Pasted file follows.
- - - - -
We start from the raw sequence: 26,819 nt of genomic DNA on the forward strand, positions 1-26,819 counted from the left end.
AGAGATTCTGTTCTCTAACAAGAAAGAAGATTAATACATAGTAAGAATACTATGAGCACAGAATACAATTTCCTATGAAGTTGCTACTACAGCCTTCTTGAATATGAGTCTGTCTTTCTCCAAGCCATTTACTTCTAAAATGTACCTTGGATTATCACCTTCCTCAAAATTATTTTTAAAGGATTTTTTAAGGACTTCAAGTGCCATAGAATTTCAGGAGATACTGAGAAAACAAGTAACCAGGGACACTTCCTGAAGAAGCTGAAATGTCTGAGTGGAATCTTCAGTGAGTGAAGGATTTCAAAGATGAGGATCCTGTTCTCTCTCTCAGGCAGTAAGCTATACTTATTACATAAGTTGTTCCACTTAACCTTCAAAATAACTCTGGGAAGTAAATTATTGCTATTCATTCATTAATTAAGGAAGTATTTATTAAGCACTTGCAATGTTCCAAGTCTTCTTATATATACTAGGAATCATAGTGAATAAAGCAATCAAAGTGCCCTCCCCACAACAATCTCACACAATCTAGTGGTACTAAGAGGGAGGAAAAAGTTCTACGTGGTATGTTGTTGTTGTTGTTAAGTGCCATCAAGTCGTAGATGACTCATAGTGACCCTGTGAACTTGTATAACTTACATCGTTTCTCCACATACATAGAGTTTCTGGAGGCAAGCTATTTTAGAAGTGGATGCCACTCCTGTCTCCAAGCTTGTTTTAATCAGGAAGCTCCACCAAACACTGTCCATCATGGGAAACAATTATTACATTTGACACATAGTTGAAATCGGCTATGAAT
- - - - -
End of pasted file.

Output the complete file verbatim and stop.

We start from the raw sequence: 26,819 nt of genomic DNA on the forward strand, positions 1-26,819 counted from the left end.
AGAGATTCTGTTCTCTAACAAGAAAGAAGATTAATACATAGTAAGAATACTATGAGCACAGAATACAATTTCCTATGAAGTTGCTACTACAGCCTTCTTGAATATGAGTCTGTCTTTCTCCAAGCCATTTACTTCTAAAATGTACCTTGGATTATCACCTTCCTCAAAATTATTTTTAAAGGATTTTTTAAGGACTTCAAGTGCCATAGAATTTCAGGAGATACTGAGAAAACAAGTAACCAGGGACACTTCCTGAAGAAGCTGAAATGTCTGAGTGGAATCTTCAGTGAGTGAAGGATTTCAAAGATGAGGATCCTGTTCTCTCTCTCAGGCAGTAAGCTATACTTATTACATAAGTTGTTCCACTTAACCTTCAAAATAACTCTGGGAAGTAAATTATTGCTATTCATTCATTAATTAAGGAAGTATTTATTAAGCACTTGCAATGTTCCAAGTCTTCTTATATATACTAGGAATCATAGTGAATAAAGCAATCAAAGTGCCCTCCCCACAACAATCTCACACAATCTAGTGGTACTAAGAGGGAGGAAAAAGTTCTACGTGGTATGTTGTTGTTGTTGTTAAGTGCCATCAAGTCGTAGATGACTCATAGTGACCCTGTGAACTTGTATAACTTACATCGTTTCTCCACATACATAGAGTTTCTGGAGGCAAGCTATTTTAGAAGTGGATGCCACTCCTGTCTCCAAGCTTGTTTTAATCAGGAAGCTCCACCAAACACTGTCCATCATGGGAAACAATTATTACATTTGACACATAGTTGAAATCGGCTATGAAT